Jones, 30, started this year’s Six Nations at blindside flanker against Ireland, but after the suspension of Bradley Davies he moved forward to pack down at second row in the boiler-room against the Scots.
But after being forced to watch on from the substitutes’ bench for the majority of Wales’ mesmerising run to the World Cup semi-finals in the autumn, the versatile Ospreys forward is glad of the game time, wherever it comes.
Davies will miss the rest of the Six Nations after his dangerous tackle on Donnacha Ryan and with Luke Charteris and Alun Wyn Jones both struggling with injuries, Jones could be required to continue helping out in the second row.
And while admitting to being somewhat out of his comfort zone in the scrum’s engine room after winning all but one of his 63 caps in the back-row, the 30-year-old welcomes the challenge of learning a new position.
“It’s hard to say if my versatility is a blessing or a curse,” he said. “It’s a blessing if you’re picked and are playing and a curse if you’re not.
“That may sound obvious to say but at the end of the day I just enjoy playing the game of rugby.
“I don’t play the game for those Tuesday training sessions in the wet and the cold; it’s for the chance to run out on a Saturday in the big games, that’s what it’s all about.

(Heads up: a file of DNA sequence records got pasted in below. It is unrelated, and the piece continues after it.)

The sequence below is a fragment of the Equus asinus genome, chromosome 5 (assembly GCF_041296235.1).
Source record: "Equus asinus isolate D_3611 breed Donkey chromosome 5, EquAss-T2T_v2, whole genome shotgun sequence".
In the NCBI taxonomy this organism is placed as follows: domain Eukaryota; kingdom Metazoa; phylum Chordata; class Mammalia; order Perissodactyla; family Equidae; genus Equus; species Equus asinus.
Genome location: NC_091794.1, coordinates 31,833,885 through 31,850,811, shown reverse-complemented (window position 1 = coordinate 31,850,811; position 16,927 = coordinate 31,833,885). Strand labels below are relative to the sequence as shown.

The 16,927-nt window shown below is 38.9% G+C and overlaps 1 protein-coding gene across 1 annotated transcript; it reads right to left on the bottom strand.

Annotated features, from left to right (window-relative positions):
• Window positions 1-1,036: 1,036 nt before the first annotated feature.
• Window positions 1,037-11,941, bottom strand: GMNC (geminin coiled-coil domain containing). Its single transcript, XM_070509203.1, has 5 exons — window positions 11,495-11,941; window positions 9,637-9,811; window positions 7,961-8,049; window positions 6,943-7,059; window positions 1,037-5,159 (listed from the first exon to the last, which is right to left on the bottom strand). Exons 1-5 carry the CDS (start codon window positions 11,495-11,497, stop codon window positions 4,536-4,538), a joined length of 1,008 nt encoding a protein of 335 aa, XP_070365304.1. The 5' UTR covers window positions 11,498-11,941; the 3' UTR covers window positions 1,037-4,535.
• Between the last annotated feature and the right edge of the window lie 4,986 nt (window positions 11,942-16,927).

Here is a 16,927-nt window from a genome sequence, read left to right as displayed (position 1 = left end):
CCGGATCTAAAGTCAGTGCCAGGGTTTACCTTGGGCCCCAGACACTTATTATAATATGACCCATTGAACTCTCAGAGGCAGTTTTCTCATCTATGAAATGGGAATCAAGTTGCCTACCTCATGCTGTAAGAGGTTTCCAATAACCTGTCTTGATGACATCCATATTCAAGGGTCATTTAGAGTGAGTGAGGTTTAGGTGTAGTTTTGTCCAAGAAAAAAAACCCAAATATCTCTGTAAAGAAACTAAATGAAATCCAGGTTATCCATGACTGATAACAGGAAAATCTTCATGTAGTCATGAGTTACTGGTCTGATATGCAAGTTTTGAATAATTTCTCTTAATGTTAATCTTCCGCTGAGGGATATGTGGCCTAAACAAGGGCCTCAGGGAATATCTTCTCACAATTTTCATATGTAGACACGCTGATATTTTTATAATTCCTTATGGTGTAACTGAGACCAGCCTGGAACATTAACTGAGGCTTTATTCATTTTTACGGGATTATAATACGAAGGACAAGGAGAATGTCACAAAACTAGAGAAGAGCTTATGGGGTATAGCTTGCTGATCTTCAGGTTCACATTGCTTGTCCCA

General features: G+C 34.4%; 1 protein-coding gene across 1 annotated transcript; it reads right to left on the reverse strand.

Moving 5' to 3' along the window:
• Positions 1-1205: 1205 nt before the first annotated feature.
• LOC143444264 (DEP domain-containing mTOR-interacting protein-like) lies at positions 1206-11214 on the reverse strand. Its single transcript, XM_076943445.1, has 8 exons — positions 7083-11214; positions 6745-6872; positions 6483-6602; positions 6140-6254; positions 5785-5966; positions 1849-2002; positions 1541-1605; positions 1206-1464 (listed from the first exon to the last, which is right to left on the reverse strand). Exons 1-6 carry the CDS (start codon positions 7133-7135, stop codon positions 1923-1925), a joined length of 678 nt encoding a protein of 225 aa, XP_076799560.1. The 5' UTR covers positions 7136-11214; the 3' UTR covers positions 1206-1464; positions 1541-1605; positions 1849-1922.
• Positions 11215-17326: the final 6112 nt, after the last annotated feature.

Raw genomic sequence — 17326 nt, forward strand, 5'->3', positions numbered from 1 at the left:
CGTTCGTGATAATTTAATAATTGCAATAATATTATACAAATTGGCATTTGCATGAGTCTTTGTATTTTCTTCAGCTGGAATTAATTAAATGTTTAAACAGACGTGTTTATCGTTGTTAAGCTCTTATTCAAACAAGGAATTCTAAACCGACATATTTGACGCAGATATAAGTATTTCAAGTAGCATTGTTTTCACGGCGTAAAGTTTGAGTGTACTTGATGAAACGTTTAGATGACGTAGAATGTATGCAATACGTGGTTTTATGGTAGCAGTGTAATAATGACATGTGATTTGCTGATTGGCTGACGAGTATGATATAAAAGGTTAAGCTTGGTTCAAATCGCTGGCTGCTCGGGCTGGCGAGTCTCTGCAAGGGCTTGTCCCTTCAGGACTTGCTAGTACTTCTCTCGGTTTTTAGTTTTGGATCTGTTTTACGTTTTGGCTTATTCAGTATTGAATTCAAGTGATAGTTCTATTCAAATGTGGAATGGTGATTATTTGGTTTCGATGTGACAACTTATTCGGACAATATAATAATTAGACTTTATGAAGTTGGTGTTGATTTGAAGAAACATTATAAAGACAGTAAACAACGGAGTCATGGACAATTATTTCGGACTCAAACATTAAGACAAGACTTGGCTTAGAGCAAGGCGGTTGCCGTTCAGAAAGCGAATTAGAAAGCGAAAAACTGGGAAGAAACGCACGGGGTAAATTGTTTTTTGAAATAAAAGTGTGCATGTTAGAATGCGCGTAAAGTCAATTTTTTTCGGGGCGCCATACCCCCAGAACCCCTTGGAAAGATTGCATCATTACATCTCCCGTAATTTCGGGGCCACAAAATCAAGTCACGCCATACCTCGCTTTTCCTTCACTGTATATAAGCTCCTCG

“Before this year I’d only played lock for Wales once before, against the Barbarians so to all intents and purposes the games against Scotland and Ireland were my debut there.
“I actually really enjoyed it, but then you always enjoy a game of rugby when you win but I certainly had my fair share of bumps and bruises after the game.
“Now it’s a case of upwards and onwards, if I’ve got a job to do for the team then I will always do it to the best of my abilities.”
And with competition in the Welsh back-row as strong as it has ever been with Dan Lydiate, Sam Warburton and Toby Faletau epitomising the new dawn in Welsh rugby, Jones will take his chances wherever he can get them.
“A back-row player is what I have always been but in these sorts of scenarios my versatility becomes a real asset,” he added.
“If I can cover a lot of different positions then that can only be a good thing as it will get me selected for more games.
“There are so many talented young players in the back-row and indeed all across the pitch for Wales so competition is always going to be high so you have to keep fighting for your place.”
Ryan Jones is a brand ambassador for SWALEC. To check out Ryan going head to head against England’s star flanker Tom Croft in a series of three video challenges, head to www.swalec.co,uk/rugby and see who wins!
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